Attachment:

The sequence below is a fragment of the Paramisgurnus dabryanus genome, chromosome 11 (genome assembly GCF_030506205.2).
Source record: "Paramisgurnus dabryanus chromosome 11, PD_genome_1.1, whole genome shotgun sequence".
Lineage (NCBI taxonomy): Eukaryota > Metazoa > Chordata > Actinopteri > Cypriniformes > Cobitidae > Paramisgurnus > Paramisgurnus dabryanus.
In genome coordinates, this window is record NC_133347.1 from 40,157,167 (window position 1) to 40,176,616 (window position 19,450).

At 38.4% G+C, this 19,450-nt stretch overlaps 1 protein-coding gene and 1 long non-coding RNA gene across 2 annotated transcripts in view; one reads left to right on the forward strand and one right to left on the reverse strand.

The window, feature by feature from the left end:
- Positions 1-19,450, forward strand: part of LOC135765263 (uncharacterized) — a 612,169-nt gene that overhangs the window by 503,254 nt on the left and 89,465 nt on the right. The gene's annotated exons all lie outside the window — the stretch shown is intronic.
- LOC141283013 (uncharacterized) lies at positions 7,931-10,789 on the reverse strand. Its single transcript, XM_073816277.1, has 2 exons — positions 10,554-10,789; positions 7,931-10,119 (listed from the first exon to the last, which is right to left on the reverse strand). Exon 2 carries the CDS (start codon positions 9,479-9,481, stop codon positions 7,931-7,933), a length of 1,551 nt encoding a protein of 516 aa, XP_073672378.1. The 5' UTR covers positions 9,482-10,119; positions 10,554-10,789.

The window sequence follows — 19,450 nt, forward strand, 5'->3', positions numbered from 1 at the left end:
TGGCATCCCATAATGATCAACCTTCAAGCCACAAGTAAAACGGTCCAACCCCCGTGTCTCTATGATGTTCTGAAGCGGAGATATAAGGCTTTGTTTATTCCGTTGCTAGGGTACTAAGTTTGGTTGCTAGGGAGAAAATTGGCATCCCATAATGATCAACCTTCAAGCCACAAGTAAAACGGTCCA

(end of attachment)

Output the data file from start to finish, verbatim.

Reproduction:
The sequence below is a fragment of the Paramisgurnus dabryanus genome, chromosome 11 (genome assembly GCF_030506205.2).
Source record: "Paramisgurnus dabryanus chromosome 11, PD_genome_1.1, whole genome shotgun sequence".
Lineage (NCBI taxonomy): Eukaryota > Metazoa > Chordata > Actinopteri > Cypriniformes > Cobitidae > Paramisgurnus > Paramisgurnus dabryanus.
In genome coordinates, this window is record NC_133347.1 from 40,157,167 (window position 1) to 40,176,616 (window position 19,450).

At 38.4% G+C, this 19,450-nt stretch overlaps 1 protein-coding gene and 1 long non-coding RNA gene across 2 annotated transcripts in view; one reads left to right on the forward strand and one right to left on the reverse strand.

The window, feature by feature from the left end:
- Positions 1-19,450, forward strand: part of LOC135765263 (uncharacterized) — a 612,169-nt gene that overhangs the window by 503,254 nt on the left and 89,465 nt on the right. The gene's annotated exons all lie outside the window — the stretch shown is intronic.
- LOC141283013 (uncharacterized) lies at positions 7,931-10,789 on the reverse strand. Its single transcript, XM_073816277.1, has 2 exons — positions 10,554-10,789; positions 7,931-10,119 (listed from the first exon to the last, which is right to left on the reverse strand). Exon 2 carries the CDS (start codon positions 9,479-9,481, stop codon positions 7,931-7,933), a length of 1,551 nt encoding a protein of 516 aa, XP_073672378.1. The 5' UTR covers positions 9,482-10,119; positions 10,554-10,789.

The window sequence follows — 19,450 nt, forward strand, 5'->3', positions numbered from 1 at the left end:
TGGCATCCCATAATGATCAACCTTCAAGCCACAAGTAAAACGGTCCAACCCCCGTGTCTCTATGATGTTCTGAAGCGGAGATATAAGGCTTTGTTTATTCCGTTGCTAGGGTACTAAGTTTGGTTGCTAGGGAGAAAATTGGCATCCCATAATGATCAACCTTCAAGCCACAAGTAAAACGGTCCA